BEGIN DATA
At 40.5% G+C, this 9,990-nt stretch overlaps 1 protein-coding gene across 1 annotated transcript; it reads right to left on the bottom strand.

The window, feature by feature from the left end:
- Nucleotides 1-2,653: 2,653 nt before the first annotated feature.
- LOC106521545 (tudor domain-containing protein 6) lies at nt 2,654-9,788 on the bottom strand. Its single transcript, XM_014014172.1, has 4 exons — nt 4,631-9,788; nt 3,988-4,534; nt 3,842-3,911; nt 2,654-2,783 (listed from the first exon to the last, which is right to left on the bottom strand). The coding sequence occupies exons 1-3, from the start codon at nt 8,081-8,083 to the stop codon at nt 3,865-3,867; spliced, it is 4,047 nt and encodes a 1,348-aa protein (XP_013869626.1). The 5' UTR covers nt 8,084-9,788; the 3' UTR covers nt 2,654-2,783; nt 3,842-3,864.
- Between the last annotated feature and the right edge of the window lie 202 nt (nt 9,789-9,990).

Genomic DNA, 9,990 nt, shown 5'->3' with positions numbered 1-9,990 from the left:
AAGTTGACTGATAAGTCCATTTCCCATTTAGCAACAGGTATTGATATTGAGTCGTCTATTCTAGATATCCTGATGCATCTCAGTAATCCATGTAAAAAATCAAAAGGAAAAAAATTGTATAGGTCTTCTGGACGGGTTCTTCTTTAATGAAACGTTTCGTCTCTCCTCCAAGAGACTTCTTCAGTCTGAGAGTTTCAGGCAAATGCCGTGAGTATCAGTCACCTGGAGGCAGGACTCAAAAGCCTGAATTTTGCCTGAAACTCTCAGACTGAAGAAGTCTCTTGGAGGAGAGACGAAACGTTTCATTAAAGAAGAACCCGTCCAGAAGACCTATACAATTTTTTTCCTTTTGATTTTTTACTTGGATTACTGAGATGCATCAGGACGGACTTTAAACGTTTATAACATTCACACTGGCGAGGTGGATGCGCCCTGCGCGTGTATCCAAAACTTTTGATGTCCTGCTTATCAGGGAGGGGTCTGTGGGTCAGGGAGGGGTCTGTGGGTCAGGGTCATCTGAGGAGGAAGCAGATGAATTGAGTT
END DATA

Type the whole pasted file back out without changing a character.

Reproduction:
At 40.5% G+C, this 9,990-nt stretch overlaps 1 protein-coding gene across 1 annotated transcript; it reads right to left on the bottom strand.

The window, feature by feature from the left end:
- Nucleotides 1-2,653: 2,653 nt before the first annotated feature.
- LOC106521545 (tudor domain-containing protein 6) lies at nt 2,654-9,788 on the bottom strand. Its single transcript, XM_014014172.1, has 4 exons — nt 4,631-9,788; nt 3,988-4,534; nt 3,842-3,911; nt 2,654-2,783 (listed from the first exon to the last, which is right to left on the bottom strand). The coding sequence occupies exons 1-3, from the start codon at nt 8,081-8,083 to the stop codon at nt 3,865-3,867; spliced, it is 4,047 nt and encodes a 1,348-aa protein (XP_013869626.1). The 5' UTR covers nt 8,084-9,788; the 3' UTR covers nt 2,654-2,783; nt 3,842-3,864.
- Between the last annotated feature and the right edge of the window lie 202 nt (nt 9,789-9,990).

Genomic DNA, 9,990 nt, shown 5'->3' with positions numbered 1-9,990 from the left:
AAGTTGACTGATAAGTCCATTTCCCATTTAGCAACAGGTATTGATATTGAGTCGTCTATTCTAGATATCCTGATGCATCTCAGTAATCCATGTAAAAAATCAAAAGGAAAAAAATTGTATAGGTCTTCTGGACGGGTTCTTCTTTAATGAAACGTTTCGTCTCTCCTCCAAGAGACTTCTTCAGTCTGAGAGTTTCAGGCAAATGCCGTGAGTATCAGTCACCTGGAGGCAGGACTCAAAAGCCTGAATTTTGCCTGAAACTCTCAGACTGAAGAAGTCTCTTGGAGGAGAGACGAAACGTTTCATTAAAGAAGAACCCGTCCAGAAGACCTATACAATTTTTTTCCTTTTGATTTTTTACTTGGATTACTGAGATGCATCAGGACGGACTTTAAACGTTTATAACATTCACACTGGCGAGGTGGATGCGCCCTGCGCGTGTATCCAAAACTTTTGATGTCCTGCTTATCAGGGAGGGGTCTGTGGGTCAGGGAGGGGTCTGTGGGTCAGGGTCATCTGAGGAGGAAGCAGATGAATTGAGTT